Diagnosis Guide

Although no data exists to quantify how much annual economic impact blossom-end rot has on Georgia’s bell pepper and tomato industries, it is safe to say that significant loss of fruit occurs during the spring crop season, especially during hot, dry years. What is also unknown in the vegetable research realm is if a single cause leads to BER, or if (as past research indicates) multiple factors contribute to its occurrence. One fact that everyone can agree on is that when BER is first noticed in the field, prompt action is essential to halt further incidence. Four simple questions in the field will lead to a timely diagnosis and treatment of the problem:

Question 1. Is the problem disease- or nutrient-related?

Figure 1. Buckeye rot of tomato caused by Phytophthora. (Photo by D. Langston, UGA)

There are only a few common fruit disorders resembling BER that can lead to an incorrect diagnosis of the problem. Fruit anthracnose may occur on pepper and tomato fruit, but only on the side walls. The same is true for sunscald, which appears on pepper fruit sidewalls and is pale in color. Buckeye rot, caused by Phytophthora, and cucumber mosaic virus (CMV) also resemble BER, but these disorders occur more infrequently than anthracnose. Blossom-end rot is uniformly dark brown and black in color, and appears ONLY on either the lower fruit sidewall or the blossom end of smaller and developing fruit. Often, symptoms will occur as far as 1/3 to halfway up the fruit, but will NEVER start at the stem (calyx) end. Also, BER symptoms will tend to appear during the first fruit set as, early on, growers are unaware of the problem until it’s too late. If these symptoms all correspond, the fruit has BER.

Recommendation: If these conditions all hold true, proceed to Question #2.

2. Is calcium fertilization adequate?

Examine liming and gypsum application records, along with the current season’s pre-plant soil test reports. If pre-plant soil test Ca levels are in the medium (801 to 1,200 lbs. Ca/acre) or high range (>1,200 lbs. Ca/acre), it is assumed that soil Ca levels are sufficient for crop growth. This is even more true for soil pH ≥ 6.0, with supplemental gypsum or lime being applied pre-plant at levels of 500 to 1,000 lbs./acre or higher.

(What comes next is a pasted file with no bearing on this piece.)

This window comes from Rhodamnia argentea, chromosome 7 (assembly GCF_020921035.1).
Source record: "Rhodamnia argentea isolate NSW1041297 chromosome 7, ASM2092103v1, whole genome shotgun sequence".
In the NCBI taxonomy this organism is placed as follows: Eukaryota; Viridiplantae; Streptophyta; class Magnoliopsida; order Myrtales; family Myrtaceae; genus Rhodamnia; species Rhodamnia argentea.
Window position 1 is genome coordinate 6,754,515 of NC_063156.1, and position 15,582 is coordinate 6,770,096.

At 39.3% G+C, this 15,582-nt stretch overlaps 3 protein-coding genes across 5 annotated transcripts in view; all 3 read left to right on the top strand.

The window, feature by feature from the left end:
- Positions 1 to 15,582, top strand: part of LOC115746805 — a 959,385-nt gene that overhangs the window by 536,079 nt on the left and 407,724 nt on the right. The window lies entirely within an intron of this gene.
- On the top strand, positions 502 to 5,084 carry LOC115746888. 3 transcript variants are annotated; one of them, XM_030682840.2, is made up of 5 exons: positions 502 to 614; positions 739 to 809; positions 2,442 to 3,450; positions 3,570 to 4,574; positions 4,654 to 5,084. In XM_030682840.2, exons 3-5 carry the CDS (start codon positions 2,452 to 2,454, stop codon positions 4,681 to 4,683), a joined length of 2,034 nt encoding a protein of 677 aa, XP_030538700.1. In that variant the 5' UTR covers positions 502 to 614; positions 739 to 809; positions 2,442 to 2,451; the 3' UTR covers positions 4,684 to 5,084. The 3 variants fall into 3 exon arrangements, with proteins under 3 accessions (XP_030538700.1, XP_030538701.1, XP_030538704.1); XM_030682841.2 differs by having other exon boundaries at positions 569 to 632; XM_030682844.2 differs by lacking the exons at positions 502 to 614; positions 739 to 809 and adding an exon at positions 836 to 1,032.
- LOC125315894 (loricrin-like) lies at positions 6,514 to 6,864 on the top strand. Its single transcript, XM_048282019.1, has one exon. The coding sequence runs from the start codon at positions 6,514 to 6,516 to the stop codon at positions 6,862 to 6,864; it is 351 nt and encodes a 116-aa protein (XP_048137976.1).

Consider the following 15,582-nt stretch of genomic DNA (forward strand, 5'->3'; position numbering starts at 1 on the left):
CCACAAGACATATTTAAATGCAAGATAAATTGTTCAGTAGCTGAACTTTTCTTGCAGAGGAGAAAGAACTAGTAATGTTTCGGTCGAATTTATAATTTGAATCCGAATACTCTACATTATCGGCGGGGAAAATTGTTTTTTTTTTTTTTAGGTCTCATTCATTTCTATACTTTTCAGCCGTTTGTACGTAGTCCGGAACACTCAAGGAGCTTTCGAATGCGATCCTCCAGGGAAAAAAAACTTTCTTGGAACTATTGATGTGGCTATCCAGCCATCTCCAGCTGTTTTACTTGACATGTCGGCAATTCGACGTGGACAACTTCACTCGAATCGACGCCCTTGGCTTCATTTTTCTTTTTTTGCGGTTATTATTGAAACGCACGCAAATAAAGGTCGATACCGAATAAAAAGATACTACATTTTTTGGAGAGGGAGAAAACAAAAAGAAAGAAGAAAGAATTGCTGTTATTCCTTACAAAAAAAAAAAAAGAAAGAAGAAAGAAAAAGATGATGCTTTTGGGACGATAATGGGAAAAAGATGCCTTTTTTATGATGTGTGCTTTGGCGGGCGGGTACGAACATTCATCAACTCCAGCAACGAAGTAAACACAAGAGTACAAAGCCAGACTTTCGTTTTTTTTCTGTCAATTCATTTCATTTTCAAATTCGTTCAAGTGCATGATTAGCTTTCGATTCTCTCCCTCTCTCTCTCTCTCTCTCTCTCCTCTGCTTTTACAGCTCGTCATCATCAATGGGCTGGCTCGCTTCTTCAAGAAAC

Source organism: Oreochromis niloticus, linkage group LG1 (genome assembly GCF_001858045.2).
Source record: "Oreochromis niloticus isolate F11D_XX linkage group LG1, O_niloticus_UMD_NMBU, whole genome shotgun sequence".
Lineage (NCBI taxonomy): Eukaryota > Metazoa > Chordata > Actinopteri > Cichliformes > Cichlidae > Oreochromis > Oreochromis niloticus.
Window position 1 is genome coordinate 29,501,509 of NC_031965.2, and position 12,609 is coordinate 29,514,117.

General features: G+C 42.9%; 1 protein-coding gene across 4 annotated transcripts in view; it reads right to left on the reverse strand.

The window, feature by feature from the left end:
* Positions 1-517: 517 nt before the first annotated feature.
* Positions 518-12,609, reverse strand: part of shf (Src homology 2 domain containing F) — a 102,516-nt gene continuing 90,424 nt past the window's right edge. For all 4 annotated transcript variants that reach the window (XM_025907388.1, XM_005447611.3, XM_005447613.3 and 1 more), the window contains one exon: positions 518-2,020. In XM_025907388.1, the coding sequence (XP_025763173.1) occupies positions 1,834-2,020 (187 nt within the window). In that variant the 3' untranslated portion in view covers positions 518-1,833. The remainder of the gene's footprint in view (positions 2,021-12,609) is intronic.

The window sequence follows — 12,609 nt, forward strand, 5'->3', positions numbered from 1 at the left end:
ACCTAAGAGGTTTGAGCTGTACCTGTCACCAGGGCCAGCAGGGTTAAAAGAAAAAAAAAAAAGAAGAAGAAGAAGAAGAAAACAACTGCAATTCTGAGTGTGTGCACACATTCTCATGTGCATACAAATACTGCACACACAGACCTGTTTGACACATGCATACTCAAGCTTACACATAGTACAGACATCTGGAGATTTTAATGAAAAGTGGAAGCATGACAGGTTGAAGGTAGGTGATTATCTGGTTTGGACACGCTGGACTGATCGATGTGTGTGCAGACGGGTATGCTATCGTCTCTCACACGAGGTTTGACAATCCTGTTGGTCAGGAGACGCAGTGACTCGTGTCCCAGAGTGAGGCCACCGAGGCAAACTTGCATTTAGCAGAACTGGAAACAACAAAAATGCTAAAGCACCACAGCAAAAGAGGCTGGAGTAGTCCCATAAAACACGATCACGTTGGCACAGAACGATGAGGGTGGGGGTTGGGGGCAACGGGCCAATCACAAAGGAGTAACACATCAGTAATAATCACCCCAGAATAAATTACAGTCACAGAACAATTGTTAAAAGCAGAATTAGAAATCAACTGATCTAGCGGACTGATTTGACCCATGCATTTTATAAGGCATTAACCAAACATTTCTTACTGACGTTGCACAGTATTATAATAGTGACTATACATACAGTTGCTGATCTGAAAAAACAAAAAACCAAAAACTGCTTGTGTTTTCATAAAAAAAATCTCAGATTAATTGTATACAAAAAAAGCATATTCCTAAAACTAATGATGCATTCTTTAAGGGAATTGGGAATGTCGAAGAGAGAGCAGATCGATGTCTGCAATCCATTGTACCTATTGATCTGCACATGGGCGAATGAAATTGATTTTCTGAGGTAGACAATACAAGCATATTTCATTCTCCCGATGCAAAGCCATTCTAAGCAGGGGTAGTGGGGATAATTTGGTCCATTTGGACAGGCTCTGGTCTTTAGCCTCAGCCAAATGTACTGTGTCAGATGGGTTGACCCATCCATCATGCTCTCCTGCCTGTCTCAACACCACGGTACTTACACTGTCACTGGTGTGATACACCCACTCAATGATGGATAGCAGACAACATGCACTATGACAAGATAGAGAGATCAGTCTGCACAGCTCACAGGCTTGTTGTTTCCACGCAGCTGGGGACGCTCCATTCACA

Recommendation: If these conditions exist, proceed to Question #3.

Equally important to soil test results is plant tissue analysis. For bell pepper, sufficient leaf tissue percent Ca content just prior to (or at) early bloom stage should be within the range of 1.0 to 2.5 percent. For tomatoes, percent Ca content prior to (or at) early bloom should be within the range of 1.25 to 3.20 percent. Tissue levels below these would point to a possible emerging Ca deficiency.

Recommendation: No specific recommendations exist for alleviating a low soil Ca level after planting. However, calcium nitrate (CaNO3) is a water soluble source of Ca and nitrogen (N) and is routinely injected in drip irrigation systems. Some research has begun on a relatively new material, calcium thiosulfate (CaS2O3), which also is available for drip injection systems. Injections of soluble Ca sources should begin at bloom and proceed until fruit is approximately golf ball-sized. This is believed to be the critical time when calcium must move into developing fruit to avoid onset of BER.

Figure 2. Blossom-end rot of tomato. (Photo by Joshua Mayfield)Figure 3. Severe BER symptoms progress from the blossom to the stem (calyx) end of the fruit.
(Photo by Joshua Mayfield)

Although some people believe foliar sprays can correct Ca deficiency in developing fruits, research is very inconclusive on this issue. What is well known is that Ca only moves in the plant via the xylem and moves with the transpirational water flow from the roots, up the plant and into developing leaves. Calcium has no ability to flow from the leaves via the phloem to the developing fruit. In addition, once fruit has grown to golf ball size, the waxy outer layer has developed and is believed to be quite impermeable to water. Therefore, it is recommended that all Ca supplied to fruiting vegetables be applied via the irrigation water so as to maximize uptake by roots.

Recommendation: If liquid fertilizers are already being used, proceed to Question #3.

Question 3. Is nitrogen and potassium fertilization excessive?